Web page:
Abstract: We study the impact of an innovative policy intervention in India that led to a rapid expansion in ‘all women police stations’ across cities in India on reported crime against women and deterrence. Using an identification strategy that exploits the staggered implementation of women police stations across cities and nationally representative data on various measures of crime and deterrence, we find that the opening of police stations increased reported crime against women by 22 percent. This is due to increases in reports of female kidnappings and domestic violence. In contrast, reports of genderspecific mortality, self-reported intimate-partner violence and other non-gender specific crimes remain unchanged. We also show that victims move away from reporting crimes in general stations and that self-reported use of support services increased in affected areas. The implementation of women police stations also led to marginal improvements in measures of police deterrence such as arrest rates.
    Keywords: Women police station, Crime against women, Women in policing, India, Pro-active behaviour
    Date: 2019–04
  9. By: Dario Calderara
    Abstract: 1. Regulatory landscape. – 2. Legal framework. – 3. Typical elements. – 3.1 Workplace. – 3.2 Flexible work hours. – 4. Regulating smart working in the P.A. – 4.1. The role and content of directive no. 3/2017, following law no. 81/2017. – 5. The form, content and discipline of withdrawal. – 6. The equality principle in group treatment. – 7. Legal relationships, group bidding and individual deals. – 8. Common grounds and differences between smart working and teleworking. – 9. Conclusions.
  10. By: Tandon, Suranjali (National Institute of Public Finance and Policy); Damle, Devendra (National Institute of Public Finance and Policy)
    Abstract: The transfer pricing regime in India, since its inception, has been criticised for pronounced and protracted litigation. In this context, this paper evaluates the transfer pricing regime over the span of a decade (2003-04 to 2013-14) using 6731 case orders. It presents the first evidence of the duration of transfer pricing cases, delineated into pre-ITAT and post-ITAT phases, and compares the performance of the two pre-ITAT forums - the CIT(A) and the DRP. Further, the paper presents evidence on issues such as repeated litigation on identical grounds and remand orders that place companies in cycles of litigation. We find that while the DRP, as an alternative dispute resolution mechanism, may have led to a reduction in case duration in the initial years, this benefit may have now peaked leading to a convergence across forums. Further, we find that often grounds for litigation are similar across years, and therefore joint audits for multiple years may be a superior strategy for transfer pricing cases than the current one.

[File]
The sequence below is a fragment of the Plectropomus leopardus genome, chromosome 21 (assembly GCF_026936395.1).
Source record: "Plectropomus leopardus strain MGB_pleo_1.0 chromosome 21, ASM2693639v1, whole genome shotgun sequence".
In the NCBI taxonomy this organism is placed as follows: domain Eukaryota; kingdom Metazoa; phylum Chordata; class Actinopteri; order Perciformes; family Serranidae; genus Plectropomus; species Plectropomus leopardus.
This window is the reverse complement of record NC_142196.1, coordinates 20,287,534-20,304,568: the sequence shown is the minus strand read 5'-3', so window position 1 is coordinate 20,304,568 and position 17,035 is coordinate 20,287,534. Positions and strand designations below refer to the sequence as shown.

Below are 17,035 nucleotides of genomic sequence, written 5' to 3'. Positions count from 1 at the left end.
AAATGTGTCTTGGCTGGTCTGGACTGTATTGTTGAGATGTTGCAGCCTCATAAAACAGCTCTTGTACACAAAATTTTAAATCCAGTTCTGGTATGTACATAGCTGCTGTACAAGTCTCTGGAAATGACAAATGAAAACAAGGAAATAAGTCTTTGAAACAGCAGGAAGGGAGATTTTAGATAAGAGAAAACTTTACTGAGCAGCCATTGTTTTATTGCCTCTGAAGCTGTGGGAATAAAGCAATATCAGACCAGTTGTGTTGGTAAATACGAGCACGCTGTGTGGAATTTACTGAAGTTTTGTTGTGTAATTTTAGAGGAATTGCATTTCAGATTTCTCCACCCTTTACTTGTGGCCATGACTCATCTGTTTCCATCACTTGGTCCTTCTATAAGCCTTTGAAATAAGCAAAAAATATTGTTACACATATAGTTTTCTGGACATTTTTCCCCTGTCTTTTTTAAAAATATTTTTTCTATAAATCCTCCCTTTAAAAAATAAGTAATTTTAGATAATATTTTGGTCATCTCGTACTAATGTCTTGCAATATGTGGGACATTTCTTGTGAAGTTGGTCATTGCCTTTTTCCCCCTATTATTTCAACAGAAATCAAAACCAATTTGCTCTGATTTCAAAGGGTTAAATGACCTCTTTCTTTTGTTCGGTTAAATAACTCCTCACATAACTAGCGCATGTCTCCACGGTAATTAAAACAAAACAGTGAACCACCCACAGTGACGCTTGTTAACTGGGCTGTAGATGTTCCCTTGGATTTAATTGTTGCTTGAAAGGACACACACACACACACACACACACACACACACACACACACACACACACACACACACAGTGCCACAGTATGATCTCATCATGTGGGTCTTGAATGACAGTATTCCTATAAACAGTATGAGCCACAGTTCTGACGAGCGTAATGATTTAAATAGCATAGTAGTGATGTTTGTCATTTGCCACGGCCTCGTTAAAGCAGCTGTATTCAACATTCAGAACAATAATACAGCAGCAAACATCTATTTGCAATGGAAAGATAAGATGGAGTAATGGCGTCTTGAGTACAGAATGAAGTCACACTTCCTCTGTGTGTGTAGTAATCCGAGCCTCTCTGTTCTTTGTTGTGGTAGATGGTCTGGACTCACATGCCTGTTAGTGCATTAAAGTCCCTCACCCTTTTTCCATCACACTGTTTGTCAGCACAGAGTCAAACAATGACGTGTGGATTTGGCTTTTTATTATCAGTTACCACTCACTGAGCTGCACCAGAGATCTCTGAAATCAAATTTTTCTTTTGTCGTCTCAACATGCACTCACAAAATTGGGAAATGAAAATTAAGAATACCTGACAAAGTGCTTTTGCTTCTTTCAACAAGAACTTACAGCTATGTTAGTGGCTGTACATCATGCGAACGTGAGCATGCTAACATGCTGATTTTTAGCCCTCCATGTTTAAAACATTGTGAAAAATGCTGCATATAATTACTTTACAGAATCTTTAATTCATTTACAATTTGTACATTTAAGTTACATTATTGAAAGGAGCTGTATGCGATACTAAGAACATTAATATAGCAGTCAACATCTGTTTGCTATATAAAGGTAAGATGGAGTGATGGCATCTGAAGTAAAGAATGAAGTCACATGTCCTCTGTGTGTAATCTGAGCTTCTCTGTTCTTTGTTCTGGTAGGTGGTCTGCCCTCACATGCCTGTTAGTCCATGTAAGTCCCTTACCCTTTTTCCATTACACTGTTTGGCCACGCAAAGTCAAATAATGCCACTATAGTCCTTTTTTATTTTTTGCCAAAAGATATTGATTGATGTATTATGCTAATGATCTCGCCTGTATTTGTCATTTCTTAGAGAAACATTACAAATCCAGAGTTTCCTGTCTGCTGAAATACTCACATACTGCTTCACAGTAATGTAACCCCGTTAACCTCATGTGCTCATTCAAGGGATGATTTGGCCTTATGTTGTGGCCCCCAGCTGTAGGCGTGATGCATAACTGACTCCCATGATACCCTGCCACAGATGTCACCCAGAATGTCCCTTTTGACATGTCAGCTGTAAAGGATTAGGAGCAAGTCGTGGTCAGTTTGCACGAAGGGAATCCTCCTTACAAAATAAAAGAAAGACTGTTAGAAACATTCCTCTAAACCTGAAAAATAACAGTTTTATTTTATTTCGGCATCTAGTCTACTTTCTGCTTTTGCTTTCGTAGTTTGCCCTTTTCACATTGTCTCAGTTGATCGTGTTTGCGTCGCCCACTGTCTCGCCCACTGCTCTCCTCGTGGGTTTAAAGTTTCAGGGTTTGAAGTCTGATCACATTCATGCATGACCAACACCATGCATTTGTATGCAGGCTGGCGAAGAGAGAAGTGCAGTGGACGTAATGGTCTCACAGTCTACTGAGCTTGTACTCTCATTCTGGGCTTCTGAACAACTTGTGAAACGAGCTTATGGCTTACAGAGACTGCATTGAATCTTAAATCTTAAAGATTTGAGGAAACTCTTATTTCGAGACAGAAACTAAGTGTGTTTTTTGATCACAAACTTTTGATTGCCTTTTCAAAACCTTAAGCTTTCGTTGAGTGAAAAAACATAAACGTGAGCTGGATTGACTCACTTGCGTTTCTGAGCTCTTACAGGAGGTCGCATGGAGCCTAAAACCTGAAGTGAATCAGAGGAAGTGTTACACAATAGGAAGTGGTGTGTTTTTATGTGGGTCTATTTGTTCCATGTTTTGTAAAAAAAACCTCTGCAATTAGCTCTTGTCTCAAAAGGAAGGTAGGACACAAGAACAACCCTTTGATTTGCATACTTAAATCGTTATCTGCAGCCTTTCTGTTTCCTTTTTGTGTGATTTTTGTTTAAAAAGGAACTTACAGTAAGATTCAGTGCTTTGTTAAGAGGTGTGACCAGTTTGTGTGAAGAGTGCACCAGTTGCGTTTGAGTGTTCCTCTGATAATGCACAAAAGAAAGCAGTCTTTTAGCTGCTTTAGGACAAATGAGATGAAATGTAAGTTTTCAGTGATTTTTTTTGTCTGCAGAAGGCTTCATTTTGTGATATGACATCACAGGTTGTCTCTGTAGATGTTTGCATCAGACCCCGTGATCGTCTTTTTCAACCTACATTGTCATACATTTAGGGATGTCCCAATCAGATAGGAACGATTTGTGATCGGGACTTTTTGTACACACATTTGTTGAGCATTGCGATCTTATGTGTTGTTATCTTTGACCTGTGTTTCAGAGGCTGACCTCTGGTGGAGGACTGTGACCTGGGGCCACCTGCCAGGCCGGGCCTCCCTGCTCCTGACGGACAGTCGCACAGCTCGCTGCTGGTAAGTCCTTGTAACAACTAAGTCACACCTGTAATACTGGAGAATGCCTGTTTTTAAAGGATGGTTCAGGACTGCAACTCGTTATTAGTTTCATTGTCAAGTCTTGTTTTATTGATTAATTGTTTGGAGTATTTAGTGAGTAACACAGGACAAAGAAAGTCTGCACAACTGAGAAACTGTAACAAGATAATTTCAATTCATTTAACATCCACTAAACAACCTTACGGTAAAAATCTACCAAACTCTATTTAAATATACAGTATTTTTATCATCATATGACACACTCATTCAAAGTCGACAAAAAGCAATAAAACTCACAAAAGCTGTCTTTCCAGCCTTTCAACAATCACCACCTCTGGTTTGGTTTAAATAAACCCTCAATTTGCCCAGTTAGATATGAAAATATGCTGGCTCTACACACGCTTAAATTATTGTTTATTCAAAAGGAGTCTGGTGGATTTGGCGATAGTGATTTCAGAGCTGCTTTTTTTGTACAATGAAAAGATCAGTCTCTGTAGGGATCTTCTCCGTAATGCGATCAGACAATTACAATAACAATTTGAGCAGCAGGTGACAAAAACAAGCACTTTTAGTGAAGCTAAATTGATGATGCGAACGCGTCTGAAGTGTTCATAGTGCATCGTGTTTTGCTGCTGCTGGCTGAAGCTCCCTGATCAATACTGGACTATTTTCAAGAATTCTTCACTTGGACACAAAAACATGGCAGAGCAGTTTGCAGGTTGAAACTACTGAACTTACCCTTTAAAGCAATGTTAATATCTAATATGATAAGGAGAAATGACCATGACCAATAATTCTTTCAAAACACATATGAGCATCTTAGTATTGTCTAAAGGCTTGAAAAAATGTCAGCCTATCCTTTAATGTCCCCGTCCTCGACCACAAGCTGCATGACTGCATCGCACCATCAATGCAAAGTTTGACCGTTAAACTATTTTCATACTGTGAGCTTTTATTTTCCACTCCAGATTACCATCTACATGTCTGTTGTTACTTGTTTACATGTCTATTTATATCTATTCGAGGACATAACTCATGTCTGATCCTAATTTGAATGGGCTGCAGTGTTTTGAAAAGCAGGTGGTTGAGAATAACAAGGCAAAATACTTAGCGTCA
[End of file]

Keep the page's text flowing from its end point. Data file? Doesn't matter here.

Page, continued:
Keywords: Transfer pricing ; Income Tax Appellate Tribunal ; Dispute Resolution Panel
    JEL: K34 K41 M41 M42
    Date: 2019–05
  11. By: Martin Foureaux Koppensteiner; Lívia Menezes
    Abstract: In this paper, we investigate the effect of exposure to homicides on the educational performance and human capital investments of students in Brazil. We combine extremely granular information on the location and timing of homicides with a number of very large administrative educational datasets, to estimate the effect of exposure to homicides around schools, students' residence, and on their way to school on these outcomes. We show that violence has a detrimental effect on school attendance, on standardised test scores in math and Portuguese language and increases dropout rates of students substantially. The effects are particularly pronounced for boys, indicating important heterogeneous effects of violence. We use exceptionally rich information from student- and parent-background questionnaires to investigate the effect of violence on the aspirations and attitudes towards education. In line with the effects on dropout and the longer-term human capital accumulation of students, we find that boys systematically report lower educational aspiration towards education. Making use of the very rich information from the homicides and education data, we explore a number of underlying transmission channels, including mechanisms related to school supply, bereavement and incentives for human capital investments.
    Keywords: Homocides, human capital investments, education, Brazil
    JEL: I25 K42 O12
    Date: 2019–04
  12. By: Henrekson, Magnus (Research Institute of Industrial Economics (IFN)); Johansson, Dan (Örebro University School of Business); Stenkula, Mikael (Research Institute of Industrial Economics (IFN))